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The Highest Occurring Critical Illness - and it isn't Cancer

Updated: Feb 9

Surprise. It's Angioplasty. (and other invasive treatment for coronary artery).

A question that I’ve addressed for the last few years is in relation to whenever one of my clients thoroughly goes over the Critical Illness list.

Tricky bugger.

Rather than just accepting that this is the standard across the board, occasionally I get an especially concerned mother or a snarky fellow who asks me WHY this is the case.

I typically refrain from saying ‘Do I look like an insurance company to you?’ and try to give a limited answer based on my research.

After all, as an Early Critical Illness Insurance specialist, I have at least a limited familiarity with each of the 36 LIA-approved Critical Illnesses.

[The 37th is Terminal Illness (TI), for the especially critical people reading this. There are no early or intermediate stages for TI – as a result, I often just leave it]

But I’ve always been curious about this.

What about it makes it so special?

Why is it 10% across the board, or if you’re fortunate enough, listed as a special condition where it doesn’t pay out of the original sum assured? (of which I sell proudly).

The Pain: Clogged Arteries

We’ve all heard of clogged arteries, especially when our parents (well mine anyway) are telling us to eat more vegetables and less fast food with saturated fats. Even the non-fast food favorites in Singapore tend to have oil or deep-fried variations.

As a result, heart disease and cancer typically fight it out for the number 1 killer in Singapore.

Closer to heart disease are clogged arteries – where the arteries in your heart are basically blocked up by plaque. Plaque is basically a fatty, waxy substance that hardens over time – and in a large enough quantity, it can block blood flow to particular areas of your body.

If oxygen can't get around your body, well. You die.

The most commonly known effect for this is simple - A large enough block:

1) Creates a blood clot;

2) Which creates a rupture;

3) Which causes a stroke.

The cartoon version is less 'eww' then the real life version. Trust me.

The Treatment: Angioplasty (and Other Invasive Treatment for Coronary Artery)

Even prior to a serious Critical Illness like Heart Disease, or a Stroke or Heart Attack, there are usually some prevailing symptoms of clogged arteries like regular chest pain, bouts of dizziness, etc.

At some point, ideally during a medical examination that you would take instead of stubbornly insisting on leaving it be - a simple Electrocardiogram (ECG) will reveal the extent of the damage.

I've spoken a little about this in the link below, as well as some of the other critical illnesses you may not have known about.


This is where Angioplasty comes in.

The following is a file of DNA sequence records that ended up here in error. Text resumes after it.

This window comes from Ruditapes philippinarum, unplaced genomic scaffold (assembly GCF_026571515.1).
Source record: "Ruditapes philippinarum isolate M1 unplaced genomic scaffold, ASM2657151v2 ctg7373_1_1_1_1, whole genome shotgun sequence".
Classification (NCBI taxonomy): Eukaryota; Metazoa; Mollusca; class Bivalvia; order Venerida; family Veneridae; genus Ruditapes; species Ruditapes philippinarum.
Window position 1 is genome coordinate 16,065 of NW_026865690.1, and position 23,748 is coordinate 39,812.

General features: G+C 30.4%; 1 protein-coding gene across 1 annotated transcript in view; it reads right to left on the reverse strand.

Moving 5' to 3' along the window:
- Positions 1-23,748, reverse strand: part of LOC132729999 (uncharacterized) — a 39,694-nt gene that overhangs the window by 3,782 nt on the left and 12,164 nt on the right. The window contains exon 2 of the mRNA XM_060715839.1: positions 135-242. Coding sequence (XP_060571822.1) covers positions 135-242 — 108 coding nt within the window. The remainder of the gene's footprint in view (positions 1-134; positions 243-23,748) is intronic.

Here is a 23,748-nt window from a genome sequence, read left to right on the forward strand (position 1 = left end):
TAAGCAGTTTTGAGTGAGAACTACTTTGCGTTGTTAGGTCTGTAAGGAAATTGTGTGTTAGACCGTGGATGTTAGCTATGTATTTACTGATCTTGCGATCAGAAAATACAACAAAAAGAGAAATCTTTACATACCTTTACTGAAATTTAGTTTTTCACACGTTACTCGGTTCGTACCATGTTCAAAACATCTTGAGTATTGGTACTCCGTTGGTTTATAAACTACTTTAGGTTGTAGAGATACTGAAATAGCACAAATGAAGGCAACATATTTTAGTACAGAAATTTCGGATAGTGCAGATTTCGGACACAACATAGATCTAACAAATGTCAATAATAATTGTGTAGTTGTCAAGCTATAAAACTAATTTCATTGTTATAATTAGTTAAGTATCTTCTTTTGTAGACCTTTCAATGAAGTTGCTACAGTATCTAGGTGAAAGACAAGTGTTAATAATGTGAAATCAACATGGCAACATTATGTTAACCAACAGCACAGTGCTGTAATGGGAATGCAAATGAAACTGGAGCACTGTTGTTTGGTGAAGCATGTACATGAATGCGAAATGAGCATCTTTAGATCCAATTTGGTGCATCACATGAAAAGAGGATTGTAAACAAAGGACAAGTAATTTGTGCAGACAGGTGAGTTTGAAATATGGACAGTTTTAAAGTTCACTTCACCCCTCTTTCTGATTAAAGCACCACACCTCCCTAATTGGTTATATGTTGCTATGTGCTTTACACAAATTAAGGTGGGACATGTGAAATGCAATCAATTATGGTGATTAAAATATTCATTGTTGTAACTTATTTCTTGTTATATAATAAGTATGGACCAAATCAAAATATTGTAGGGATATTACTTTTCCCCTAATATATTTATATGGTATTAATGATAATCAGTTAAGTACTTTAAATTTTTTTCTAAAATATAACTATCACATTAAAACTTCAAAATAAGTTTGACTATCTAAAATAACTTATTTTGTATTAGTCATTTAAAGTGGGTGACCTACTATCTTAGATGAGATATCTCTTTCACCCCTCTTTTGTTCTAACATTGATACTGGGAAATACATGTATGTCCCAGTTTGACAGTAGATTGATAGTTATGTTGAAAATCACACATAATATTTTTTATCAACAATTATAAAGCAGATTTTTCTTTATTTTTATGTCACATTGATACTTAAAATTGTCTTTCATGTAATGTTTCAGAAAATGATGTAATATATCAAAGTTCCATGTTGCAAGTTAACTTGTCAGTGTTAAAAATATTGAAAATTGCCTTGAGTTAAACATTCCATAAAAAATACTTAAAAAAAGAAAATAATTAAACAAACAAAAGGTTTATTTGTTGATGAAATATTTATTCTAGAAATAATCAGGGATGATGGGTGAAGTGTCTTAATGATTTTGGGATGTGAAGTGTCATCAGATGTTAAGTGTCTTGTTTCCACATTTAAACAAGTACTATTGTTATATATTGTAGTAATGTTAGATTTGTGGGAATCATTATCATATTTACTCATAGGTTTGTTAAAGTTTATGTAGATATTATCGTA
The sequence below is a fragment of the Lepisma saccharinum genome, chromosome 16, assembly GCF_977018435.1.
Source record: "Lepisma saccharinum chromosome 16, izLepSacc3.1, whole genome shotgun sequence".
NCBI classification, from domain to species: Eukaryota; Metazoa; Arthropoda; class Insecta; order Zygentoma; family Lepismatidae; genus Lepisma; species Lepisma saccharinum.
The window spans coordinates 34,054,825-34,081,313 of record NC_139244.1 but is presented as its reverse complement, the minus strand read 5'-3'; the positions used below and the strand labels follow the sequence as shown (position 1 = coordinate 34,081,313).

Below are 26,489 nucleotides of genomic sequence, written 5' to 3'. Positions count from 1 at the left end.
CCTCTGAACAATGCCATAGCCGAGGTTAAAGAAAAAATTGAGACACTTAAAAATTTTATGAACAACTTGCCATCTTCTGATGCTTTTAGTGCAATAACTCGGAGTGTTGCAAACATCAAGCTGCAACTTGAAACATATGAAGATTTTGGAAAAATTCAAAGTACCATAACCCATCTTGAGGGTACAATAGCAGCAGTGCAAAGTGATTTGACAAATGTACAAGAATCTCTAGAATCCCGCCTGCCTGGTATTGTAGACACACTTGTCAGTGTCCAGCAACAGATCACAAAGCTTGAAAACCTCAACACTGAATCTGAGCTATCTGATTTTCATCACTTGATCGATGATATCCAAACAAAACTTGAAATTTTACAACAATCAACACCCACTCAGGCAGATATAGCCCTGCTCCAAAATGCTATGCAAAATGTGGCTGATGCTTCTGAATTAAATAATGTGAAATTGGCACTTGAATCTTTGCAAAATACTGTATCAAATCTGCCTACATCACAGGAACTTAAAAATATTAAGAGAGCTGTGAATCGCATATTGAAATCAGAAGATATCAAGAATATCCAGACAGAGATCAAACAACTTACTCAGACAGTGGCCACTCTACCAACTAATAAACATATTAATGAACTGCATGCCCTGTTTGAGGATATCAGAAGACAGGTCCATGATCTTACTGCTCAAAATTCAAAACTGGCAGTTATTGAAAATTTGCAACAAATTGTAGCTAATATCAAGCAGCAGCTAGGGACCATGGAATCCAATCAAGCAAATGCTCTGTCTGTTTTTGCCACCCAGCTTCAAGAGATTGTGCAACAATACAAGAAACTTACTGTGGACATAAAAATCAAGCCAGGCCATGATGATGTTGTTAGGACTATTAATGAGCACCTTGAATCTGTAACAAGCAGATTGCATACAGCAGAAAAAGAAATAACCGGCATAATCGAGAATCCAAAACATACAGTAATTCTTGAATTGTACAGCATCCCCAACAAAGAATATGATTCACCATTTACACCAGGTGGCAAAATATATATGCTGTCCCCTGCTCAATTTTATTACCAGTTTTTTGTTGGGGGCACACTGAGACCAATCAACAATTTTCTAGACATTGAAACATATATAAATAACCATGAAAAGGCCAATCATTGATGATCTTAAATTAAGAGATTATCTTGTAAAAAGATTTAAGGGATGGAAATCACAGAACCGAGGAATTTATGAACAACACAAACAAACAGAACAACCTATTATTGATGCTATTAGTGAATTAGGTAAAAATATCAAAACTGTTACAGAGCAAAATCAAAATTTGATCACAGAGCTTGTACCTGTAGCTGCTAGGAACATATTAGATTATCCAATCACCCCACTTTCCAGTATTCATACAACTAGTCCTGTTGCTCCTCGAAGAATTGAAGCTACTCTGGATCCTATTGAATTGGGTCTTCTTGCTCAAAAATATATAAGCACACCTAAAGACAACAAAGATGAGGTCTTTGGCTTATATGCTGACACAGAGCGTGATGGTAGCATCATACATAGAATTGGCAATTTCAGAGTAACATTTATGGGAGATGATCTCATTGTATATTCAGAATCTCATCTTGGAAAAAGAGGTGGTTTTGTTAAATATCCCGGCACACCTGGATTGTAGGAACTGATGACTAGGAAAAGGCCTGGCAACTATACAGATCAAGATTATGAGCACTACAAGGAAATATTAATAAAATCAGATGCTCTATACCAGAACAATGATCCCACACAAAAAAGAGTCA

Angioplasty is a procedure used to restore blood flow to your artery. It’s a simple three step procedure:

1) The doctor threads a thin tube through a blood vessel in the arm or groin up to the involved site in the artery.

2) The tube has a tiny balloon on the end. When the tube is in place, the doctor inflates the balloon to push the plaque outward against the wall of the artery.

3) This widens the artery and restores blood flow.*

Or yknow, this infographic.

So if you ever wondered why you can only claim 10% of your entire sum assured (or worse, with a $20,000 cap), here are a couple of reasons.

1) Common

The most prevalent reason for its cap on payments is because this procedure is already common and increasingly common – certainly far more than the standard cancers and heart diseases.

Even individuals who have led intentionally healthy lives have a significant build-up of plaque over the age of 65, which is when many of these claims are made.

Improving blood flow via procedure is also used for both purposes:

a) Pre occurrence – to prevent a stroke (or other related illnesses) in future

b) Post occurrence – having experienced a stroke (or other related illnesses) already, to prevent future incidences

The decision is made carefully by licensed medical professionals, of which I am not – but depending on the person’s health, the doctor can diagnose for it to be used regardless of the prior circumstances behind it.

2) Less Invasive

While still technically considered ‘invasive’ by the definition of the word, Angioplasty does not involve surgery.

Since heart disease happens more in old people (Age 65 or above) and there are no major incisions made into the body, it’s also a preferred treatment for risk.

Naturally, such a treatment has a higher preference, and hence a higher potential claim rate.

There are even less invasive procedures, but they may not be as widespread or more expensive – which is also another reason why some people purchase large quantities of Critical Illness Insurance so that they can expedite (hasten) or specialize their treatment (e.g. less invasive).

3) Quick Procedure, Quick Recovery

As noted above, Angioplasty is a fairly quick procedure (takes no more than a few hours) from start to finish.